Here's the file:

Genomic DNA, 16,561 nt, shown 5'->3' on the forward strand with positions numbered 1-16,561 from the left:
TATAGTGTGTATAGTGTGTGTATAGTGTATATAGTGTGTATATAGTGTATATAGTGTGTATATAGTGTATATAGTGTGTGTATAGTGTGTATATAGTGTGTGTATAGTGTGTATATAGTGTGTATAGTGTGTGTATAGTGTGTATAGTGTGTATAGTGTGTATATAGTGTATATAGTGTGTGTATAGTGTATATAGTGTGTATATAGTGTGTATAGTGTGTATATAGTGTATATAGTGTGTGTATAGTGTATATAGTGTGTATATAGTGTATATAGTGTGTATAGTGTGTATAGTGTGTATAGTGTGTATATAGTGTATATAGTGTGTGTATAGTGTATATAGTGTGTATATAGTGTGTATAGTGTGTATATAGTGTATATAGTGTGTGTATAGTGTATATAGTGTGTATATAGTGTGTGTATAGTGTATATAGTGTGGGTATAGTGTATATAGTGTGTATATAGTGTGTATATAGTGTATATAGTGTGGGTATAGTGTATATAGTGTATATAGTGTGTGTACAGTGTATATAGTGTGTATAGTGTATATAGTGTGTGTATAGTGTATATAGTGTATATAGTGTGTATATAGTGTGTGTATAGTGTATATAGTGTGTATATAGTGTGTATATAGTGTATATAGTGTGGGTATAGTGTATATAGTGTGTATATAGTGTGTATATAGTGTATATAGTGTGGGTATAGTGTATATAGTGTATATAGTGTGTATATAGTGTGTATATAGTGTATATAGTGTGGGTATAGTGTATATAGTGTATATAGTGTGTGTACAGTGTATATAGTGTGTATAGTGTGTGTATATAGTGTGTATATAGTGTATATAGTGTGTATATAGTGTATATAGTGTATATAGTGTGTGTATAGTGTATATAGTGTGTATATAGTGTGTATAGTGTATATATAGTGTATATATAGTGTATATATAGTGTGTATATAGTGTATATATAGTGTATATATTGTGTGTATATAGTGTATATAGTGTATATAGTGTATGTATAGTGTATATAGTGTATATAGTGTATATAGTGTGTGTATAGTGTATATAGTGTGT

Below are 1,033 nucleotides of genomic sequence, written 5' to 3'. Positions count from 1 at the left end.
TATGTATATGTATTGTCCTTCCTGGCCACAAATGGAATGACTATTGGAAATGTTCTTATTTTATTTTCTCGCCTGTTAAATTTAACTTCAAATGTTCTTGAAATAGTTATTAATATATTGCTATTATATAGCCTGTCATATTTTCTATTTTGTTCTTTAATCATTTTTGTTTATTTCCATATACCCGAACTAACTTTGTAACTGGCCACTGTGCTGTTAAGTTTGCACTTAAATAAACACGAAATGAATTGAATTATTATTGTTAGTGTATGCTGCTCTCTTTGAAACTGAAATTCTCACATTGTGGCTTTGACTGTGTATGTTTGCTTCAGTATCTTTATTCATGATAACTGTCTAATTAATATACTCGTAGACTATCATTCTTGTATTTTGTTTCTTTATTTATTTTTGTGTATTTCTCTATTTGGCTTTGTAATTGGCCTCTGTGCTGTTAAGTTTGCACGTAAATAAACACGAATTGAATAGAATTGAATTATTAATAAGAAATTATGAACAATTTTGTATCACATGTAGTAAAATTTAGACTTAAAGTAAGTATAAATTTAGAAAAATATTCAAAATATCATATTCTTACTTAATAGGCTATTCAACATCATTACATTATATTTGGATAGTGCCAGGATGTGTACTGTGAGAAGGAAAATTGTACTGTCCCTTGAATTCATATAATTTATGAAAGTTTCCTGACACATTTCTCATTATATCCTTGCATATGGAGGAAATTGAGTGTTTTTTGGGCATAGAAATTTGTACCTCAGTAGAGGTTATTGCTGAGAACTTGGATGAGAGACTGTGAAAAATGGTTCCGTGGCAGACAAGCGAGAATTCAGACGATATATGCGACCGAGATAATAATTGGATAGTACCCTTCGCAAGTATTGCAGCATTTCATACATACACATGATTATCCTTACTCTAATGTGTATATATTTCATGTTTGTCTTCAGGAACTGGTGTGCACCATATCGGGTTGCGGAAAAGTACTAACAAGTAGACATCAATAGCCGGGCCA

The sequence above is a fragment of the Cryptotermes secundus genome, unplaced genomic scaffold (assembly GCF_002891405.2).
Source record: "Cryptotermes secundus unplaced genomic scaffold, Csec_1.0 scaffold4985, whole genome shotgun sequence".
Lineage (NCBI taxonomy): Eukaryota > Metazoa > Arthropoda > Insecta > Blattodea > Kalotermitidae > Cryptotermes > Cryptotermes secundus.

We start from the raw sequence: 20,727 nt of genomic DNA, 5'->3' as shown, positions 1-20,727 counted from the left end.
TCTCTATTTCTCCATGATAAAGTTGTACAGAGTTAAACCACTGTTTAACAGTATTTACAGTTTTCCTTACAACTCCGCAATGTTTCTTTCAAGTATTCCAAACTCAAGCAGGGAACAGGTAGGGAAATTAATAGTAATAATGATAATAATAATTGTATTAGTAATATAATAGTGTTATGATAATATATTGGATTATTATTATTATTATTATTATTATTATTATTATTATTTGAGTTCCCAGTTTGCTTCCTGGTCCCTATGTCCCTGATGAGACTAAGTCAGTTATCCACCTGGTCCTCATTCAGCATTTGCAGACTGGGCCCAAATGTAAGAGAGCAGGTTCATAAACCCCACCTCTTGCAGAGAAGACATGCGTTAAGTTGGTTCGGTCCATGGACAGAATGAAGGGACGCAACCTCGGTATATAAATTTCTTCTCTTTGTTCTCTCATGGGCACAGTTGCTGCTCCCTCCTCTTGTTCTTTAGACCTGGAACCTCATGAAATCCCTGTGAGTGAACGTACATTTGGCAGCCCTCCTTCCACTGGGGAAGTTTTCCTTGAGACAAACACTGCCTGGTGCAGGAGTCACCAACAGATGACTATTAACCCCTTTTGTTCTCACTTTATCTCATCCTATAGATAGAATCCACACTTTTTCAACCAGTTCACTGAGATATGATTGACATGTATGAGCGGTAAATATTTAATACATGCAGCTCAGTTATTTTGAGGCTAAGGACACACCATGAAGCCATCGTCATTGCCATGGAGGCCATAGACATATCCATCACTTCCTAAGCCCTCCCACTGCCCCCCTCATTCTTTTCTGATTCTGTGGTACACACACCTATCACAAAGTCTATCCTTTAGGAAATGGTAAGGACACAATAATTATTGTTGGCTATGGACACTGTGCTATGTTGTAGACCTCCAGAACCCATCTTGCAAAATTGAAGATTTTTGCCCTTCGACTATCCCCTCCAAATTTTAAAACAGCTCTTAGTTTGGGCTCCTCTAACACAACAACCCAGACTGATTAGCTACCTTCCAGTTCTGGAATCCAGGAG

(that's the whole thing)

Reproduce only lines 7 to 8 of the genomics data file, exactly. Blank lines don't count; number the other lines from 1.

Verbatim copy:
Lineage (NCBI taxonomy): Eukaryota > Metazoa > Arthropoda > Insecta > Blattodea > Kalotermitidae > Cryptotermes > Cryptotermes secundus.

We start from the raw sequence: 20,727 nt of genomic DNA, 5'->3' as shown, positions 1-20,727 counted from the left end.